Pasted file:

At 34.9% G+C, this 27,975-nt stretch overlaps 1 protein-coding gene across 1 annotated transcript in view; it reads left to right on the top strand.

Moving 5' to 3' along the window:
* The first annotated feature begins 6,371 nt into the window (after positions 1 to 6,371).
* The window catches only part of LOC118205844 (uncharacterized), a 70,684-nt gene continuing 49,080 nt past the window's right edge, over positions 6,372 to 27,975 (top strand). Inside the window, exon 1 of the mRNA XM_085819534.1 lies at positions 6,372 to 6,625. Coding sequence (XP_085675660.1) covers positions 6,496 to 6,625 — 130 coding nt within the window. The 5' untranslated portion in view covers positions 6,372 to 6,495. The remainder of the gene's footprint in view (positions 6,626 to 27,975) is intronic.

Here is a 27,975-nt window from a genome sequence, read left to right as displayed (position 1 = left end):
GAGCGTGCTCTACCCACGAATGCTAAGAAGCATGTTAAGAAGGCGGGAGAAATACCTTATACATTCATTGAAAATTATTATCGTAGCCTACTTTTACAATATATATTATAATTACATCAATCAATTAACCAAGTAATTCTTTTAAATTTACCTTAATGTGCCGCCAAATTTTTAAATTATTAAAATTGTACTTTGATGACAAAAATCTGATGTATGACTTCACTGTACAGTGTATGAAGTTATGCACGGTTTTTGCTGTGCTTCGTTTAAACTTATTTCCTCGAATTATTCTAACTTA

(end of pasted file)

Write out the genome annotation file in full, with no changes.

At 34.9% G+C, this 27,975-nt stretch overlaps 1 protein-coding gene across 1 annotated transcript in view; it reads left to right on the top strand.

Moving 5' to 3' along the window:
* The first annotated feature begins 6,371 nt into the window (after positions 1 to 6,371).
* The window catches only part of LOC118205844 (uncharacterized), a 70,684-nt gene continuing 49,080 nt past the window's right edge, over positions 6,372 to 27,975 (top strand). Inside the window, exon 1 of the mRNA XM_085819534.1 lies at positions 6,372 to 6,625. Coding sequence (XP_085675660.1) covers positions 6,496 to 6,625 — 130 coding nt within the window. The 5' untranslated portion in view covers positions 6,372 to 6,495. The remainder of the gene's footprint in view (positions 6,626 to 27,975) is intronic.

Here is a 27,975-nt window from a genome sequence, read left to right as displayed (position 1 = left end):
GAGCGTGCTCTACCCACGAATGCTAAGAAGCATGTTAAGAAGGCGGGAGAAATACCTTATACATTCATTGAAAATTATTATCGTAGCCTACTTTTACAATATATATTATAATTACATCAATCAATTAACCAAGTAATTCTTTTAAATTTACCTTAATGTGCCGCCAAATTTTTAAATTATTAAAATTGTACTTTGATGACAAAAATCTGATGTATGACTTCACTGTACAGTGTATGAAGTTATGCACGGTTTTTGCTGTGCTTCGTTTAAACTTATTTCCTCGAATTATTCTAACTTA